How did Senate liberals convince 12 Republicans to break ranks and endorse a same-sex marriage bill that puts a giant target on people of faith?

It took help from (some) people and organizations of faith, such as the National Association of Evangelicals and, most surprisingly, the Church of Jesus Christ of Latter-day Saints, which gave defecting senators enough political cover to vote against the interests of the people who put them in office.

Additionally, a subset of these advocates, including law professors I respect, raise sophisticated legal arguments purporting to show that the bill actually improves the state of religious liberty in America. This piece demonstrates why this view is grossly wrong. 

As I and others have argued for years, marriage is the exclusive, lifelong, conjugal union between one man and one woman, and any departure from that design hurts the indispensable goal of having every child raised in a stable home by the mom and dad who conceived him.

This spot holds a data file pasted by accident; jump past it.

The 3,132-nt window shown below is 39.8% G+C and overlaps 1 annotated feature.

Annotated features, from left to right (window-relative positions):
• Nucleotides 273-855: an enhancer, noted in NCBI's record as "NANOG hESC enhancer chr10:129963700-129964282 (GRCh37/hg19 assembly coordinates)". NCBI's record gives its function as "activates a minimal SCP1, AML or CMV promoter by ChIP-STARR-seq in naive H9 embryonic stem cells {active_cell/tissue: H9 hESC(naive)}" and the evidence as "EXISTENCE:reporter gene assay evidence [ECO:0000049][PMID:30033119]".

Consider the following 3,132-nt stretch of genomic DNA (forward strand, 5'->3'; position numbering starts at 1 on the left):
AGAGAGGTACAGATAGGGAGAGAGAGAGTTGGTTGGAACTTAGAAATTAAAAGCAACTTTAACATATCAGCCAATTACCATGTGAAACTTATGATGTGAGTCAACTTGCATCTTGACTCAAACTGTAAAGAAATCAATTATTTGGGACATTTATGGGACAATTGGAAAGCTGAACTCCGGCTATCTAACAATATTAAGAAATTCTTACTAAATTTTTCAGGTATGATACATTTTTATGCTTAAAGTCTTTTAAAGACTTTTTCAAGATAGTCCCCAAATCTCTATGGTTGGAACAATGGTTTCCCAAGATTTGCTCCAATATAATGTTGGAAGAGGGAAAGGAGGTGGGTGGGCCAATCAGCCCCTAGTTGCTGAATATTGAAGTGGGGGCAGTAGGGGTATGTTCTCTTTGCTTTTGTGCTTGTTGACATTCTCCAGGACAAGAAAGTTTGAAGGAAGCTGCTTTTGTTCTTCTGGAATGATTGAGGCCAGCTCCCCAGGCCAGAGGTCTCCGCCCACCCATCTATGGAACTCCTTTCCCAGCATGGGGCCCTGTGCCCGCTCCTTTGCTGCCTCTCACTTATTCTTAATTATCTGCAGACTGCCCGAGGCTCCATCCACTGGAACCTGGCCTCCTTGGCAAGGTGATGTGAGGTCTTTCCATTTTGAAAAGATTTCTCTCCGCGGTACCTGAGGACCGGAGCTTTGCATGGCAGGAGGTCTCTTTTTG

I won’t speculate as to why some of the faith voices who were once staunchly opposed to recognizing same-sex marriage have flipped on the issue. But flipped they have.

Seeking to entrench the Supreme Court’s ruling in Obergefell v.Hodges and beyond in national law—while declining to press the sociological, biblical, and biological arguments favoring conjugal marriage—suggests these advocates believe that further recognizing same-sex marriage in law is a positive social good. If so, they should own up to that in candor and out of respect to those they seek to influence.

But whatever the motivation, the arguments raised ultimately must be judged on their own merits and they demand a thoughtful and serious response.

Here are seven claims about the proposed Respect for Marriage Act and my response to each.